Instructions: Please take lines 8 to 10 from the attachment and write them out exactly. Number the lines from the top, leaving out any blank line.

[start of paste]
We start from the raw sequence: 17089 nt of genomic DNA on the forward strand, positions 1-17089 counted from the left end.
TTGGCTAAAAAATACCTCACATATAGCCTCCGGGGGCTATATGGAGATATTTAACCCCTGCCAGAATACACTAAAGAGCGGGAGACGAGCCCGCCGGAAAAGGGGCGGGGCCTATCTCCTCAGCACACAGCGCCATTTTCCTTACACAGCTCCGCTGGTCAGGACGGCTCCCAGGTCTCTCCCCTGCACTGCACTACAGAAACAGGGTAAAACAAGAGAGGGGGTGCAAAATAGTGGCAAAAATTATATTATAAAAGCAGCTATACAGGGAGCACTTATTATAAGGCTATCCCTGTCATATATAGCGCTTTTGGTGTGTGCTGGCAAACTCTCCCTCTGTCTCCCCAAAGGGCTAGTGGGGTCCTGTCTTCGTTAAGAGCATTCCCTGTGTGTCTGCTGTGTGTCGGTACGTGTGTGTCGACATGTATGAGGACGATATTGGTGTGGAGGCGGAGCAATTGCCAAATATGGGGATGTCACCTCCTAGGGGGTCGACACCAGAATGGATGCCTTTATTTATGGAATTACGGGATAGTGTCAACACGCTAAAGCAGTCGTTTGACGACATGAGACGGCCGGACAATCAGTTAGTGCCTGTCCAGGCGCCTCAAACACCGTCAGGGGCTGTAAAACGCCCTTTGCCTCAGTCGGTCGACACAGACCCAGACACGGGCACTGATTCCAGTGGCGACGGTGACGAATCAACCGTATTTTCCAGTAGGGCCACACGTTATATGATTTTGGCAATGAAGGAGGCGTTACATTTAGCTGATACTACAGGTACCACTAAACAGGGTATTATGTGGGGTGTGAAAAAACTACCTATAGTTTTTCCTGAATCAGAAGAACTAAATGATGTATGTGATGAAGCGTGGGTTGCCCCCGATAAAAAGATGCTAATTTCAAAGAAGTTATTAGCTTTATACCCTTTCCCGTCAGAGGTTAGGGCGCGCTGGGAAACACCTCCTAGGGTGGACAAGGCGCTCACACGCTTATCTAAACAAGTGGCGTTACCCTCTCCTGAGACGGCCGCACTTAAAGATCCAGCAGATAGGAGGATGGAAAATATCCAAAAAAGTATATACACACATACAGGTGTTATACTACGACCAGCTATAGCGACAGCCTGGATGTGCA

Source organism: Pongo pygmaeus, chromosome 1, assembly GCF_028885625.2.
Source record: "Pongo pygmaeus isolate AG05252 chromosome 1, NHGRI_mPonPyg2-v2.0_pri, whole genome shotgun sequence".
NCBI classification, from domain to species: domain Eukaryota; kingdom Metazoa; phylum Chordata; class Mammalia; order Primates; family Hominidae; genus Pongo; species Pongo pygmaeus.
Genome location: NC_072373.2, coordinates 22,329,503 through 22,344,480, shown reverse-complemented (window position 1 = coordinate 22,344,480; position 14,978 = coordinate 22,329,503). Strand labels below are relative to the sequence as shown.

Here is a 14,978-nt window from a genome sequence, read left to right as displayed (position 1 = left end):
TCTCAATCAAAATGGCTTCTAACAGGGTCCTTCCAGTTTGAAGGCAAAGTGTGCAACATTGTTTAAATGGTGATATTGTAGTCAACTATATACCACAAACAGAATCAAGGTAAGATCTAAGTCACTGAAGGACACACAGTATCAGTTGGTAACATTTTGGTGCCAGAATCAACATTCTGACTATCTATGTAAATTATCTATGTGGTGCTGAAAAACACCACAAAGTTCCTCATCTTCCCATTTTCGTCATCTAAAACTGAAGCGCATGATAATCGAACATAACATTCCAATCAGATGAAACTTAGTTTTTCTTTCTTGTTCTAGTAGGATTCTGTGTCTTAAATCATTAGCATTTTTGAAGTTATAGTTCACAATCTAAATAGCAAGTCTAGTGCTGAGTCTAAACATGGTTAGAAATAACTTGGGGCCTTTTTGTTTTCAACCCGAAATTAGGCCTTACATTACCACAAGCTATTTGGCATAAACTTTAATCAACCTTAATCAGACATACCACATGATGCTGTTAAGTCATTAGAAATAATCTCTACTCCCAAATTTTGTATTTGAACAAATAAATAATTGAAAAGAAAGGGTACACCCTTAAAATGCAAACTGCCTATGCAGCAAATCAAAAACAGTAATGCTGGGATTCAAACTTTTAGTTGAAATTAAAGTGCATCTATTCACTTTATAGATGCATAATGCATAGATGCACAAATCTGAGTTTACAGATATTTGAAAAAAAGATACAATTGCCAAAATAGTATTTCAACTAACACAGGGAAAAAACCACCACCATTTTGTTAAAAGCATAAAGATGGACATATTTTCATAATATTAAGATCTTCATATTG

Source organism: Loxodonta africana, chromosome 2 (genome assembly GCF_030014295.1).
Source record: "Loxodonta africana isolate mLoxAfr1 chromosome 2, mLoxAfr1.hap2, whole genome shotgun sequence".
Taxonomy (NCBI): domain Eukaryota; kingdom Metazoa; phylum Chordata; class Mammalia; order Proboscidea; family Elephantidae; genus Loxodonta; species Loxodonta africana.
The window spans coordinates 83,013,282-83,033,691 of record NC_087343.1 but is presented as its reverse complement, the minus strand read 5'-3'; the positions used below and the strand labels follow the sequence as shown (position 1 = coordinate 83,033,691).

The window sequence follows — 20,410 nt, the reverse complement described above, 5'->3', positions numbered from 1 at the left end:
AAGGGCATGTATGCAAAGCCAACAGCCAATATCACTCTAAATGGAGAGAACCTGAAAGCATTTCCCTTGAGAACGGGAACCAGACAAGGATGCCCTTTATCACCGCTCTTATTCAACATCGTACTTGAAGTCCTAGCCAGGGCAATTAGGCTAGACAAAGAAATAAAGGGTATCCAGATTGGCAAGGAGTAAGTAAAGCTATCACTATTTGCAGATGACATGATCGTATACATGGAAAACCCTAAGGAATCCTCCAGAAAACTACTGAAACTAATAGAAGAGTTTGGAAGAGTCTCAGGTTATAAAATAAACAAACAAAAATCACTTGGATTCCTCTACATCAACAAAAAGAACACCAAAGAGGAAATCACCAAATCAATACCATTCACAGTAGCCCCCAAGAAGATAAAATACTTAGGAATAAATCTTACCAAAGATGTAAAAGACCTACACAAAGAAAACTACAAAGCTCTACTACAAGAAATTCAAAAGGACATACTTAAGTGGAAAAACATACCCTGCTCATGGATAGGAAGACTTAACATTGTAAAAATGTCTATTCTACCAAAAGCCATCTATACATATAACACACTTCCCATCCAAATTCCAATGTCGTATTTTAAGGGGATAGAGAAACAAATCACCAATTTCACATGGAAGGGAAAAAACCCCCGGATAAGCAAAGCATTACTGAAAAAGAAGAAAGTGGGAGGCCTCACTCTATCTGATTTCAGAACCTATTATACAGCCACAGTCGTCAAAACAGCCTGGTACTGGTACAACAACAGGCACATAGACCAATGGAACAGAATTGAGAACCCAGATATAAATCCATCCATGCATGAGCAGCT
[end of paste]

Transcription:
TCTCAATCAAAATGGCTTCTAACAGGGTCCTTCCAGTTTGAAGGCAAAGTGTGCAACATTGTTTAAATGGTGATATTGTAGTCAACTATATACCACAAACAGAATCAAGGTAAGATCTAAGTCACTGAAGGACACACAGTATCAGTTGGTAACATTTTGGTGCCAGAATCAACATTCTGACTATCTATGTAAATTATCTATGTGGTGCTGAAAAACACCACAAAGTTCCTCATCTTCCCATTTTCGTCATCTAAAACTGAAGCGCATGATAATCGAACATAACATTCCAATCAGATGAAACTTAGTTTTTCTTTCTTGTTCTAGTAGGATTCTGTGTCTTAAATCATTAGCATTTTTGAAGTTATAGTTCACAATCTAAATAGCAAGTCTAGTGCTGAGTCTAAACATGGTTAGAAATAACTTGGGGCCTTTTTGTTTTCAACCCGAAATTAGGCCTTACATTACCACAAGCTATTTGGCATAAACTTTAATCAACCTTAATCAGACATACCACATGATGCTGTTAAGTCATTAGAAATAATCTCTACTCCCAAATTTTGTATTTGAACAAATAAATAATTGAAAAGAAAGGGTACACCCTTAAAATGCAAACTGCCTATGCAGCAAATCAAAAACAGTAATGCTGGGATTCAAACTTTTAGTTGAAATTAAAGTGCATCTATTCACTTTATAGATGCATAATGCATAGATGCACAAATCTGAGTTTACAGATATTTGAAAAAAAGATACAATTGCCAAAATAGTATTTCAACTAACACAGGGAAAAAACCACCACCATTTTGTTAAAAGCATAAAGATGGACATATTTTCATAATATTAAGATCTTCATATTG

Source organism: Loxodonta africana, chromosome 2 (genome assembly GCF_030014295.1).
Source record: "Loxodonta africana isolate mLoxAfr1 chromosome 2, mLoxAfr1.hap2, whole genome shotgun sequence".